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Stupor (2022), 7.5/10 Links:

Italian singer, multi-instrumentalist and film actress Virginia Quaranta, aka Bebawinigi debuted with the six-song Bebawinigi (2016), where she and her cohorts employed a chamber arsenal of guitar, cello, glockenspiel, kazoo, violin, banjo, synth, bass, tuba, elettronic effects and several percussion instruments. The mini-album is wildly eclectic, ranging from the sophisticated noir atmosphere of Did you Get (a Lydia Lunch-esque agony set in a free-jazz context) to the operatic lied Fabula. Her voice simulates a sheep in the expressionist cabaret Cugino Itt, imitates a Japanese (eg Cibo Matto) litany in Telomelo, and drowns in chaotic sounds reemerging as a demonic invocation in Maramori.

Her vocal shills are also on display on Soft Shell Turtles' EP Trullo (2017).

The five-song EP Mao (2021) is an altogether different beast: five simple litanies for voice and acoustic guitar, a strange hybrid of nursery rhymes, exotic folk and doo-wop.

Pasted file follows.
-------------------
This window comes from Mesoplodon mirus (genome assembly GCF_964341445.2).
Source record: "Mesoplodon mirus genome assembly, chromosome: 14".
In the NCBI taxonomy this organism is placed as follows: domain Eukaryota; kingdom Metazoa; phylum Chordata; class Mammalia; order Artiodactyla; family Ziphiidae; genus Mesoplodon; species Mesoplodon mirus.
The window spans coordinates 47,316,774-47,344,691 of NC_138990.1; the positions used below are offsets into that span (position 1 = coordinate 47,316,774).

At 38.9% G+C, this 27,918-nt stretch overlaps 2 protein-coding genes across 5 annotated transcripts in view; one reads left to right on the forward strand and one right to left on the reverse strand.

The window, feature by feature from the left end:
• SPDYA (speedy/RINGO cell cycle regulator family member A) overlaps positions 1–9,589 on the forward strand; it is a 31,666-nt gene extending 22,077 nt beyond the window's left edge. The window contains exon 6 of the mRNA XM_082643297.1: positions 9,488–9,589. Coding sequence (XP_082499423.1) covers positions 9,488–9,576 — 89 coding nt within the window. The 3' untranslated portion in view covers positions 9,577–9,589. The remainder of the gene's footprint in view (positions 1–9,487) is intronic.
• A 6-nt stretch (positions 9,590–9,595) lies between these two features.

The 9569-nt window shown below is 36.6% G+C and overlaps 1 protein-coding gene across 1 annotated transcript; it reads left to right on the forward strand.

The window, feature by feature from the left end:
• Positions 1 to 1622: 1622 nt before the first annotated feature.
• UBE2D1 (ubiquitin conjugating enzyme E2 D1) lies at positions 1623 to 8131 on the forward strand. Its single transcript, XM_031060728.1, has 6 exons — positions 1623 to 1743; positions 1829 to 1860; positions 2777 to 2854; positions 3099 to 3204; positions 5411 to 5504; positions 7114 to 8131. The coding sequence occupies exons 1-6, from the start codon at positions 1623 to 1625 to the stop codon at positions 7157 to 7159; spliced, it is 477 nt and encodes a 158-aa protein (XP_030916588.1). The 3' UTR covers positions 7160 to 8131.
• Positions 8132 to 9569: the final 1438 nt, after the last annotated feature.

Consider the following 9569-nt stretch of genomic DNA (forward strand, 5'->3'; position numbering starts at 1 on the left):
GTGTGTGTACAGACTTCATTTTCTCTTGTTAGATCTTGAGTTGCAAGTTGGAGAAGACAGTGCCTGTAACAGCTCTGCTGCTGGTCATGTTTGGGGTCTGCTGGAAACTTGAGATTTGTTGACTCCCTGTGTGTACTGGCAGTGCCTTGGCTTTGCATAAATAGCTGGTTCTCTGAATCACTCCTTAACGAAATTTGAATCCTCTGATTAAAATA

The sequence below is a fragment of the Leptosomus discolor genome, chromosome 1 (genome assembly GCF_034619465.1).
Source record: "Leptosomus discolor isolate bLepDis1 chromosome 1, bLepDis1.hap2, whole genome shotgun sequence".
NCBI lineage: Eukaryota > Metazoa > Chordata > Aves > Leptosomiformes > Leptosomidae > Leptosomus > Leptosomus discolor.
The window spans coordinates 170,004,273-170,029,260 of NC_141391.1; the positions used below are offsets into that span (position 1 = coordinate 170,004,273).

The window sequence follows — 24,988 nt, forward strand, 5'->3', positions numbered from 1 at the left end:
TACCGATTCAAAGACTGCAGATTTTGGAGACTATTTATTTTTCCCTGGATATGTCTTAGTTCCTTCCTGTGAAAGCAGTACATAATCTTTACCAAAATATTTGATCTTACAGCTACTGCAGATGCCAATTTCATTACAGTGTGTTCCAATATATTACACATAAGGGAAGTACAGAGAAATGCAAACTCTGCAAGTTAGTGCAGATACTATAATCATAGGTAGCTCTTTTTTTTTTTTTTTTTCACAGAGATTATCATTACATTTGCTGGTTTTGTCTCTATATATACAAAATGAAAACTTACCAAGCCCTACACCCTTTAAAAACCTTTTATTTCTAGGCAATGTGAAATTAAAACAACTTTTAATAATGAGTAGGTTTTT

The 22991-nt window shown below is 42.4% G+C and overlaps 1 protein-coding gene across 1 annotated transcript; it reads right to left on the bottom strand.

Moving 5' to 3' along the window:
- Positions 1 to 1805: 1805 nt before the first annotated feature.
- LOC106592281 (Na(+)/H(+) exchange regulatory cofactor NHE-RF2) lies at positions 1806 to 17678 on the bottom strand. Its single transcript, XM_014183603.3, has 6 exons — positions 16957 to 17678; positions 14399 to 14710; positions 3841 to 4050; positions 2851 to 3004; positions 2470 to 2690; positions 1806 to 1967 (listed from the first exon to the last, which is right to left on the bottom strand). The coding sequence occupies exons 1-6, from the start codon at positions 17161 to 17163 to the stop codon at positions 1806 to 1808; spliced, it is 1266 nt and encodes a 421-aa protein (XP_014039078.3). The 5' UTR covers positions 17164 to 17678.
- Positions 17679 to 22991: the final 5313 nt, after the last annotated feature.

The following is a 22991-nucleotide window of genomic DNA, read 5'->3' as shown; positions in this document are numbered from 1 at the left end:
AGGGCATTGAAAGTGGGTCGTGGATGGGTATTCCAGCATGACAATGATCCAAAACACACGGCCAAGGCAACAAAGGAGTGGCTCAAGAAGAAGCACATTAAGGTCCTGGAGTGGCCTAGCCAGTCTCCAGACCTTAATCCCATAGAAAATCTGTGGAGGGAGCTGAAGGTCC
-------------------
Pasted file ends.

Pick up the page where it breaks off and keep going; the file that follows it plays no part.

She also composed soundtracks for films and theatrical events.

Stupor (2022) could have been much more than the EPs, if not for some dubious songs. The range of styles is vast, as usual, from the witchy punk-rock of the riot grrrrls of the 1990s (Ayahoo!) to the ancestral tribal ceremony of Space via children singing a nursery rhyme in Giu` Dal Cielo. The highlights are Yeah!, an abstract moribund soundscape roamed by Diamanda Galas-esque vocals orgasmic crescendo, and Krisis, in which a whispered litany over muffled distortions turns into a 19th century spiritual over military beats. The longer pieces are somewhat disappointing The Call Of The Deep feels unfocused, Camomilla never amounts to much, and Let The Game takes forever to unleash its digital hardcore. The spectacular first half of the album turns into an amateurish exercise that sounds like a mixtape of demos.

(Copyright © 2022 Piero Scaruffi | Terms of use )